In a real world application, your script may look much different. The point here is that hitting some sort of toggle switch toggles the is-expanded class to all elements in question.

Base Styling

Now that our markup is good to go, let's add some basic CSS. Our bars container will be visible via a border, and each bar will be a block element with an initial width. Because we're transitioning the width of the bars from initial to 100%, we'll have to apply that transition property as well. Here's some CSS:

.c-bars {
  padding: 12px;
  border: solid 4px #25b7a8;
}

.c-bars__bar {
  display: block;
  margin: 0 0 12px 0;
  padding: 2px 0;
  width: 24px;
  color: #fff;
  background-color: #25b7a8;
  text-align: center;
  transition: width 0.5s;
}

.c-bars__bar:last-child {
  margin-bottom: 0;
}

As mentioned above, the is-expanded class will be toggled on the bars when the button is clicked. This is where we can apply the width change to the bars:

.c-bars__bar.is-expanded {
  width: 100%;
}

At this point, clicking the button should invoke the transition, with all bars transitioning smoothly from their initial width to 100%. Clicking again will revert them to their initial width.

Trick #1 - Applying Sequential Transitions

As it stands, all elements transition in and out at the exact same time. In order to invoke the transitions sequentially, we need to use the transition-delay property. We know we have 5 bars, so let's target each of them with the nth-child selector, and delay each bar by 0.1s. Here's the additional CSS:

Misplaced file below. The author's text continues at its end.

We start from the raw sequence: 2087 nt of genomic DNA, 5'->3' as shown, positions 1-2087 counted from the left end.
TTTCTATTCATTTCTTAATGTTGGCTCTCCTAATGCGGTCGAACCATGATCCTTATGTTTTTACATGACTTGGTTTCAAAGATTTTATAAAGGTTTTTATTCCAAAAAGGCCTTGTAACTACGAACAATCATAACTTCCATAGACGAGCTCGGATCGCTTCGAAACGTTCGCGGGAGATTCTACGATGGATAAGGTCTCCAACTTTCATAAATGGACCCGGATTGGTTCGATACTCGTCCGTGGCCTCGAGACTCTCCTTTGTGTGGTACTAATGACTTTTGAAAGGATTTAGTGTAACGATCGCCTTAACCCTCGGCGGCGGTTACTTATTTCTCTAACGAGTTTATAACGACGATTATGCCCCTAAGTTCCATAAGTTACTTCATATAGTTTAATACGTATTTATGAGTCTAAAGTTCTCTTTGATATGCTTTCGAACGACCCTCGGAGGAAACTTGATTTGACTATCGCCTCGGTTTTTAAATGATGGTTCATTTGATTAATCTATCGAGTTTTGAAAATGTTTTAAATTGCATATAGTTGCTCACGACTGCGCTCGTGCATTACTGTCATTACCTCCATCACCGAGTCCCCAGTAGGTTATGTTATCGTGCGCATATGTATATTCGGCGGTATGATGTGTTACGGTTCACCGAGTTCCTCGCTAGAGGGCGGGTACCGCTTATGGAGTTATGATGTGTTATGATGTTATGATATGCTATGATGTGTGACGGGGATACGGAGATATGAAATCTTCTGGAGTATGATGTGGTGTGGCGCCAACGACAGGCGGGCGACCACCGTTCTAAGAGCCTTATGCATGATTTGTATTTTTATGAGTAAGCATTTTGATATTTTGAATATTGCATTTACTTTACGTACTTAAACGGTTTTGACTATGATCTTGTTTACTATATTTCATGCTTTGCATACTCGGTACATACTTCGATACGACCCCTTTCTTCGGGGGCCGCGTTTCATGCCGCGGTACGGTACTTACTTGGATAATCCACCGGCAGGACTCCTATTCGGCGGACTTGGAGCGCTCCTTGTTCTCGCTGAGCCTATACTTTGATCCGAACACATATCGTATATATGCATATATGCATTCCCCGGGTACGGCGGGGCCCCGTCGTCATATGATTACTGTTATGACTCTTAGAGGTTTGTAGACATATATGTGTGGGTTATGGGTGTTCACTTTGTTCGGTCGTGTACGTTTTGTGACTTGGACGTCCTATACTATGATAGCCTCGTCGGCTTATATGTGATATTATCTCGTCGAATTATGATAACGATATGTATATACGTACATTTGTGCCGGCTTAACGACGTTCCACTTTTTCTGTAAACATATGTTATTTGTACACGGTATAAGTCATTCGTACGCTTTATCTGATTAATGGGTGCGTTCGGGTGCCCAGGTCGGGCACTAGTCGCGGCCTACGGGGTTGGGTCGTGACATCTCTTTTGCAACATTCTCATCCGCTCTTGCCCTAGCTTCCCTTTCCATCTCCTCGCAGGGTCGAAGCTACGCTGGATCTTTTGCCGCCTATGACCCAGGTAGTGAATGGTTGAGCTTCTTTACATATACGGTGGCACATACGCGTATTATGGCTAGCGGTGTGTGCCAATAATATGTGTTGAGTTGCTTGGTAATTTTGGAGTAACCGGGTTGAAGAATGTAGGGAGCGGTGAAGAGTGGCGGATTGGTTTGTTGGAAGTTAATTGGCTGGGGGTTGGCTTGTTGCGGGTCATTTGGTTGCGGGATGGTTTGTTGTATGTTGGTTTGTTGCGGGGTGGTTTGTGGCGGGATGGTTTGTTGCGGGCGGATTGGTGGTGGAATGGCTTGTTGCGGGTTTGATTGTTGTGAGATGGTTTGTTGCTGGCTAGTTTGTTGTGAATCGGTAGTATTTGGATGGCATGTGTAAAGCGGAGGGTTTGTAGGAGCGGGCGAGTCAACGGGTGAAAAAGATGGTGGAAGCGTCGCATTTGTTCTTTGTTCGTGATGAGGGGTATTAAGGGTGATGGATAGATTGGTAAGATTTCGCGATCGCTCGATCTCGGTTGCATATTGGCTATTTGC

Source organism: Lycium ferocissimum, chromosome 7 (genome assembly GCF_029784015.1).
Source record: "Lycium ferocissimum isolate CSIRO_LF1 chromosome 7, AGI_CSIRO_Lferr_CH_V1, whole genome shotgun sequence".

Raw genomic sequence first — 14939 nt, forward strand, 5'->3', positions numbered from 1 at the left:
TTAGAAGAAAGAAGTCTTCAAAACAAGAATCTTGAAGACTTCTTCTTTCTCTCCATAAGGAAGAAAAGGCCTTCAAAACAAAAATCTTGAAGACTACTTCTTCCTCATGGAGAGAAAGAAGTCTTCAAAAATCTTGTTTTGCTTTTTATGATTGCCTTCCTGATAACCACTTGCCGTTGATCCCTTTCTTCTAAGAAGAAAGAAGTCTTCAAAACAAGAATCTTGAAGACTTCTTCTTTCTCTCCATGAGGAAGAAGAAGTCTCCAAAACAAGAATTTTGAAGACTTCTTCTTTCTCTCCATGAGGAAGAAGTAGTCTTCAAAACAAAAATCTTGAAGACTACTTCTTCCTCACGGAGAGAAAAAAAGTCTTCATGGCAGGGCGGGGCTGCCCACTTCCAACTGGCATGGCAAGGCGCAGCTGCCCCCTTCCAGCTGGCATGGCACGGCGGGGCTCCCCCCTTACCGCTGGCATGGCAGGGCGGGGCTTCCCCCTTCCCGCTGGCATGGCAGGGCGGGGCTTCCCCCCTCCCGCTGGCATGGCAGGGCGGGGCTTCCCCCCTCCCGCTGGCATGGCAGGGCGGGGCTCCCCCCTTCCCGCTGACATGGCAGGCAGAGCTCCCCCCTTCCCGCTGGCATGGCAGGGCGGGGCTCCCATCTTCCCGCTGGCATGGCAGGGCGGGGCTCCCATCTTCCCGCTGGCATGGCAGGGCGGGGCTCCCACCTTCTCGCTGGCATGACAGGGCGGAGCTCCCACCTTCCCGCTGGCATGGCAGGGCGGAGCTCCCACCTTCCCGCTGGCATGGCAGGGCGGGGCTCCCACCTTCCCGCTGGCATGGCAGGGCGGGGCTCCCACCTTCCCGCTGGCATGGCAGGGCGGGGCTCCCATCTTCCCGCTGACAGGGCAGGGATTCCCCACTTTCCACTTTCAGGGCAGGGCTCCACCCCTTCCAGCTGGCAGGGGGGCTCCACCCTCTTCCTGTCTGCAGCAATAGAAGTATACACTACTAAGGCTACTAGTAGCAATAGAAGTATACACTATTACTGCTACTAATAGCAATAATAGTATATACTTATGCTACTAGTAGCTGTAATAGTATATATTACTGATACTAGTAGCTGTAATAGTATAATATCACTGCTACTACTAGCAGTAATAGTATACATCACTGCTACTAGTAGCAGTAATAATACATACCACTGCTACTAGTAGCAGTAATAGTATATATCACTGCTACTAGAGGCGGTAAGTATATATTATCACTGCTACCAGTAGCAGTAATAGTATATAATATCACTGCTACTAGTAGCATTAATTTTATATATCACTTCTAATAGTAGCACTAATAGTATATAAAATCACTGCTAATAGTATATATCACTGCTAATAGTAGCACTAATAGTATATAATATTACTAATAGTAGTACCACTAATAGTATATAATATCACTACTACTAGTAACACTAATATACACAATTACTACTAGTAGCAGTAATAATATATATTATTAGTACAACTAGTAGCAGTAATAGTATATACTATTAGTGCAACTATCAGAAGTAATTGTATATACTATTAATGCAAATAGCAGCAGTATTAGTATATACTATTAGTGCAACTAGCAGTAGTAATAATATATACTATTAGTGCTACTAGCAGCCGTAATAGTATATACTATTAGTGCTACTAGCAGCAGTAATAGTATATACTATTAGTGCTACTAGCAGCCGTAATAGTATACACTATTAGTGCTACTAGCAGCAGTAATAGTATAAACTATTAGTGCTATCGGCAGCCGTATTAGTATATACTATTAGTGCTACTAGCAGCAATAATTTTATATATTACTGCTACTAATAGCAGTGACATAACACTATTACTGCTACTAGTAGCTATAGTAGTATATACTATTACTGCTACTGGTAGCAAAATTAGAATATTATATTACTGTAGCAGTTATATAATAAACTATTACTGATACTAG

.c-bars__bar:nth-child(1) {
  transition-delay: 0s;
}

.c-bars__bar:nth-child(2) {
  transition-delay: 0.1s;
}

.c-bars__bar:nth-child(3) {
  transition-delay: 0.2s;
}

.c-bars__bar:nth-child(4) {
  transition-delay: 0.3s;
}

.c-bars__bar:nth-child(5) {
  transition-delay: 0.4s;
}

Try toggling again. This time, the first bar starts transitioning immediately, and every bar after that starts transitioning 0.1s later than the previous one. This is a great step! However, when you click the button again and the is-expanded class gets removed, you'll notice that they transition out in the same order that they transitioned in. This isn't quite what we want, so let's take a look at trick #2.

Trick #2 - Last In, First Out

In order to achieve the "last in, first out" transition pattern, we need to assess two states of the demo. The first is the initial state, and the second is the expanded state. We already saw how to transition the bars sequentially from the initial to the expanded state. When they are expanded, we essentially need to revers the transition-delay properties on each bar. Luckily, achieving that is very simple.